Vestergren, SK, Han, H, Blackburn, A, Jeftic, A, Phuong Tran, T, Stöckli, S and Reifler, J (2022) Validity testing of the conspiratorial thinking and anti-expert sentiment scales during the COVID-19 pandemic across 24 languages from a large-scale global dataset. Epistemology and Infection. (In Press)

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In this study, we tested the validity across two scales addressing conspiratorial thinking that may influence behaviors related to public health and the COVID-19 pandemic. Using the COVIDiSTRESSII Global Survey data from 12,261 participants, we validated the 4-item Conspiratorial Thinking Scale and 3-item Anti-Expert Sentiment Scale across 24 languages and dialects that were used by at least 100 participants per language. We employed confirmatory factor analysis, measurement invariance test, and measurement alignment for internal consistency testing. To test convergent validity of the two scales, we assessed correlations with trust in seven agents related to government, science, and public health. Although scalar invariance was not achieved when measurement invariance test was conducted initially, we found that both scales can be employed in further international studies with measurement alignment. Moreover, both conspiratorial thinking and anti-expert sentiments were significantly and negatively correlated with trust in all agents. Findings from this study provide supporting evidence for the validity of both scales across 24 languages for future large-scale international research.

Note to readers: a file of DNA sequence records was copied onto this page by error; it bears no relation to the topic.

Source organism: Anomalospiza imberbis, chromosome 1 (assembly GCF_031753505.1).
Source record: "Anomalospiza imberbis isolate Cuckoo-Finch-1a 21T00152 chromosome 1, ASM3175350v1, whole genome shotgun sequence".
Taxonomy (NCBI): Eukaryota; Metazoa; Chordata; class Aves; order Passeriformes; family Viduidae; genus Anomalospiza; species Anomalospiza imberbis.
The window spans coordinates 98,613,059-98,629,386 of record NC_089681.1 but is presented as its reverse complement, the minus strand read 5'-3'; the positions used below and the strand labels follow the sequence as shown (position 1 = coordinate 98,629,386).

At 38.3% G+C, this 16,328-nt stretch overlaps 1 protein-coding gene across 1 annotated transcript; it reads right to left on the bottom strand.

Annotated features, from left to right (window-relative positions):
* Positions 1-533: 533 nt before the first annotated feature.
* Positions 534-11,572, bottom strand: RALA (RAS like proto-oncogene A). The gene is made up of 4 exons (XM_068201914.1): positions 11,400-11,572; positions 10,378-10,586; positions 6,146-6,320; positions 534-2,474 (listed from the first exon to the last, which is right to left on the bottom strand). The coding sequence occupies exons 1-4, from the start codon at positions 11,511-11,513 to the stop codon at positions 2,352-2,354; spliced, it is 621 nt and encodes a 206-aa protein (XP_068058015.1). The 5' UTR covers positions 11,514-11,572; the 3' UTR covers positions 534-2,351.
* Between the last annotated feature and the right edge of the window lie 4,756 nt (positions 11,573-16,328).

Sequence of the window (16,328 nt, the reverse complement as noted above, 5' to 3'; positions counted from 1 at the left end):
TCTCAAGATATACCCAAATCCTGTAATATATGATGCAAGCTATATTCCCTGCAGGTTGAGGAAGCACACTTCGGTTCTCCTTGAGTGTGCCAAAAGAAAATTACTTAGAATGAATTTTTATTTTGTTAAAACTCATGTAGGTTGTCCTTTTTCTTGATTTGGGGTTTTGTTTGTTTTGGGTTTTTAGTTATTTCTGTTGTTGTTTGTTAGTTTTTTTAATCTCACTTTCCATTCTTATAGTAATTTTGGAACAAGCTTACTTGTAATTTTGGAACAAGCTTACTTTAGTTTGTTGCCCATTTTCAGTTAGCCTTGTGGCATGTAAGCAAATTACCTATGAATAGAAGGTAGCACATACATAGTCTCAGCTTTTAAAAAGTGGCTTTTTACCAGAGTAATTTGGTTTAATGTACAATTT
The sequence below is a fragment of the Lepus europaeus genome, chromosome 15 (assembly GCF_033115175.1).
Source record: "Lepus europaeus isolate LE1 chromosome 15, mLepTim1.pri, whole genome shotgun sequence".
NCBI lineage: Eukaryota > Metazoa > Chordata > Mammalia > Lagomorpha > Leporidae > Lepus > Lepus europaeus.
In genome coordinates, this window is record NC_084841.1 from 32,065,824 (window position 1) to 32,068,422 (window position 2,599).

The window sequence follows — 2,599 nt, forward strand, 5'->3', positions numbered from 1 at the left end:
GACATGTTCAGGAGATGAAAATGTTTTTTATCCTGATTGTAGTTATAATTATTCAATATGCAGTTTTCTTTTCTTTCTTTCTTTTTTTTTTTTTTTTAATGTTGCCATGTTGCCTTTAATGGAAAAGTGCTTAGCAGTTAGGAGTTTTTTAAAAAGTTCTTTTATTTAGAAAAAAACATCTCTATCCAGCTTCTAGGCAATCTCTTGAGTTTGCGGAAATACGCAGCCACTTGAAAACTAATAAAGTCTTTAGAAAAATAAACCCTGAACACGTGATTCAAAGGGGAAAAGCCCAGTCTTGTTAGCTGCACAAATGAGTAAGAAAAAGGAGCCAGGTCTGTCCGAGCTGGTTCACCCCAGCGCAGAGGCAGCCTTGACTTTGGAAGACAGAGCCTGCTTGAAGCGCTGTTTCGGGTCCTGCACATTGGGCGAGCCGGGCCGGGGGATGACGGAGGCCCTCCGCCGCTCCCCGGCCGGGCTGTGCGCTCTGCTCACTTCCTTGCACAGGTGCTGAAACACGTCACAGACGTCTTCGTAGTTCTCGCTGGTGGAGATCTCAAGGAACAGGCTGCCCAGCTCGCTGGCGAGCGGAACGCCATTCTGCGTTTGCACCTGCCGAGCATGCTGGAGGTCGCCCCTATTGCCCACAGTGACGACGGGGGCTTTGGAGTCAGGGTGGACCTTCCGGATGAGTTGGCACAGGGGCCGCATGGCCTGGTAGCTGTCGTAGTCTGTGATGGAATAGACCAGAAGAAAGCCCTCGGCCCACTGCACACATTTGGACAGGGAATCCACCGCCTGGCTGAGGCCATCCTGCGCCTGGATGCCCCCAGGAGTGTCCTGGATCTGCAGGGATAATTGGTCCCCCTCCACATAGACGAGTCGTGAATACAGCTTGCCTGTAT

Item Type: Article
Additional Information: The final version of this article and all relevant information related to it, including copyrights, can be found on the publisher website.
Uncontrolled Keywords: Conspiratorial Thinking; Anti-expert Sentiments; Validation; International Survey; COVID-19
Subjects: B Philosophy. Psychology. Religion > BF Psychology
Divisions: Faculty of Natural Sciences > School of Psychology
Depositing User: Symplectic
Date Deposited: 07 Sep 2022 09:53
Last Modified: 02 Sep 2023 01:30

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